IL-8: IL-8 is a neutrophil chemokine produced mainly by neutrophils that mediates inflammation from the pancreas to extrapancreatic organs, such as the liver. IL-8 increases the tissue damage of neutrophils and enhances the phagocytosis and killing effect of NK cells on inflammatory tissues[31].

IL-18: IL-18 belongs to the IL-1 superfamily and is produced mainly by macrophages but also by other cell types. It stimulates various cell types and has pleiotropic functions. IL-18 is a proinflammatory cytokine that triggers a type 1 response. Together with IL-12, it induces cell-mediated immunity after exposure to microbial products, such as lipopolysaccharide (LPS)[32]. IL-18 mediates liver damage through two mechanisms: (1) Inducing Fas ligand(FasL) expression to directly mediate hepatocyte apoptosis; and (2) Through the Janus kinase/signal transducer and activator of transcription(JAK-STAT) signaling pathway[32].

High-mobility group box-1: High mobility group protein B1 (HMGB1) is a highly conserved nuclear protein that is widely distributed in mammalian cells. Mechanically damaged and necrotic cells can release HMGB1 from the nucleus extracellularly to induce an inflammatory response. The coexistence of damaged cells and macrophages can cause NF-κB-induced nuclear transfer of macrophages and produce an inflammatory response similar to that caused by tissue necrosis[33]. Ethyl pyruvate (EP) may have a therapeutic effect on LIAAP by regulating the response of box 1 and other inflammatory cytokines in the high mobility group, which indicates that LIAAP may be related to HMGB1[34].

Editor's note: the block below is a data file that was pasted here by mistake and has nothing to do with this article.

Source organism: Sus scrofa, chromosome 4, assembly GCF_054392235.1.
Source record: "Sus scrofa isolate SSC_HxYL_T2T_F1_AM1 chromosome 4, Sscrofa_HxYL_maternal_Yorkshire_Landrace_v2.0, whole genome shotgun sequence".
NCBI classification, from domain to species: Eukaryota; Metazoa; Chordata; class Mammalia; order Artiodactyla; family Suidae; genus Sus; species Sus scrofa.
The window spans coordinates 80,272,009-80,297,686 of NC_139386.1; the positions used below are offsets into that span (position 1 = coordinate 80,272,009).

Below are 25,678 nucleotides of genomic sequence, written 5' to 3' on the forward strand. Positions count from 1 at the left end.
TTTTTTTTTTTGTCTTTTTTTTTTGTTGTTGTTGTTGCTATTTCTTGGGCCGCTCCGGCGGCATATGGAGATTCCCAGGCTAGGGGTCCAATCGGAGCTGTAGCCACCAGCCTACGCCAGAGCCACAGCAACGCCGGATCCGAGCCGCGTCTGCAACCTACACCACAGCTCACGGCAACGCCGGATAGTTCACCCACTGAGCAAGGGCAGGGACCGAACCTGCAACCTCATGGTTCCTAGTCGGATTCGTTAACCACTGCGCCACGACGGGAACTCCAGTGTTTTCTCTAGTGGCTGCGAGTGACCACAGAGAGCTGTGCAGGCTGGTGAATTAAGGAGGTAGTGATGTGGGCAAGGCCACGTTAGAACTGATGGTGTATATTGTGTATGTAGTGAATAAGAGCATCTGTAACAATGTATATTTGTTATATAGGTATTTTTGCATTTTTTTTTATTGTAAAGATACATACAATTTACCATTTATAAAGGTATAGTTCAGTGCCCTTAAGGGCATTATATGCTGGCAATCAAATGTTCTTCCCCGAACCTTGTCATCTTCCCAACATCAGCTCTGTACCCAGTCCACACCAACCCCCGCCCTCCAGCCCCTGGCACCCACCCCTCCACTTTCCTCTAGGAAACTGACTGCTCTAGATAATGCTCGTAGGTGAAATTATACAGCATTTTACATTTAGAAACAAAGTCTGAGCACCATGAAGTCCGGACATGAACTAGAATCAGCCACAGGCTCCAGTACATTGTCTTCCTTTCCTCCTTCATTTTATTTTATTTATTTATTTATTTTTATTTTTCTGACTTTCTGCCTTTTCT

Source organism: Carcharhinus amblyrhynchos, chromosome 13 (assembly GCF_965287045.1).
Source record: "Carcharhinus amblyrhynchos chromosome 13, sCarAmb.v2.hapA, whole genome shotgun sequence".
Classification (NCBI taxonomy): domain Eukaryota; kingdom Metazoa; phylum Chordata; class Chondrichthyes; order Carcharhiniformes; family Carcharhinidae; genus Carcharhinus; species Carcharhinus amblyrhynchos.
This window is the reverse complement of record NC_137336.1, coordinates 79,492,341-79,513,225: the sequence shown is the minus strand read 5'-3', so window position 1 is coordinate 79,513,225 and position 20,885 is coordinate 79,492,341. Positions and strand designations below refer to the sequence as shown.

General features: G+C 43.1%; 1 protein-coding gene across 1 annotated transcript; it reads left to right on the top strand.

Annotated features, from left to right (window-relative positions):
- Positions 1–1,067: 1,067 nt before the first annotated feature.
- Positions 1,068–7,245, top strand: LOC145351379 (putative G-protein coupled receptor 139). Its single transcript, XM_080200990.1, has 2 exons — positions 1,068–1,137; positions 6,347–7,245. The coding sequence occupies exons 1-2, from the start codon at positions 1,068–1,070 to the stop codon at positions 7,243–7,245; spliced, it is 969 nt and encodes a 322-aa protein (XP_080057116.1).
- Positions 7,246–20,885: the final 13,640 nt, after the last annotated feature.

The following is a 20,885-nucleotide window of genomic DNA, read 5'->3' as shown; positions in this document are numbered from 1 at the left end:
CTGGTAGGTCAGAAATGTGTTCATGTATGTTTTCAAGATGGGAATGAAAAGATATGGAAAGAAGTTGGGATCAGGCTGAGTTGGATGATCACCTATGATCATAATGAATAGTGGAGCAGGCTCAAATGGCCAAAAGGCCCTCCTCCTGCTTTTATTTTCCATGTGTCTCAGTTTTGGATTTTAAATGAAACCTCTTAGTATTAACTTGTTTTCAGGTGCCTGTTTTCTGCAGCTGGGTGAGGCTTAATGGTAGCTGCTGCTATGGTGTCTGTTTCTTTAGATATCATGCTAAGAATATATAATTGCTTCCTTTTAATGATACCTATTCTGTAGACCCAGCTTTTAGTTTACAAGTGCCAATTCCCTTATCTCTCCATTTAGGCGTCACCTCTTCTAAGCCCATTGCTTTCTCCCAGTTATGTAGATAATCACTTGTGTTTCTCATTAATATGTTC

During SAP, the liver function is affected by the pancreatitis. The liver's ability to remove toxic and biologically active substances is significantly reduced, and it loses its barrier function to prevent endotoxemia, leading to excessive release of endogenous inflammatory mediators, which forms a vicious cycle. A large number of endogenous inflammatory mediators then enter the systemic circulation, causing a continuous systemic inflammatory response, systemic tissue damage, and organ dysfunction. The resulting chain reactions and amplification reactions are called cascade reactions, which lead to SIRS and MODS[35,36].

Microcirculation disturbances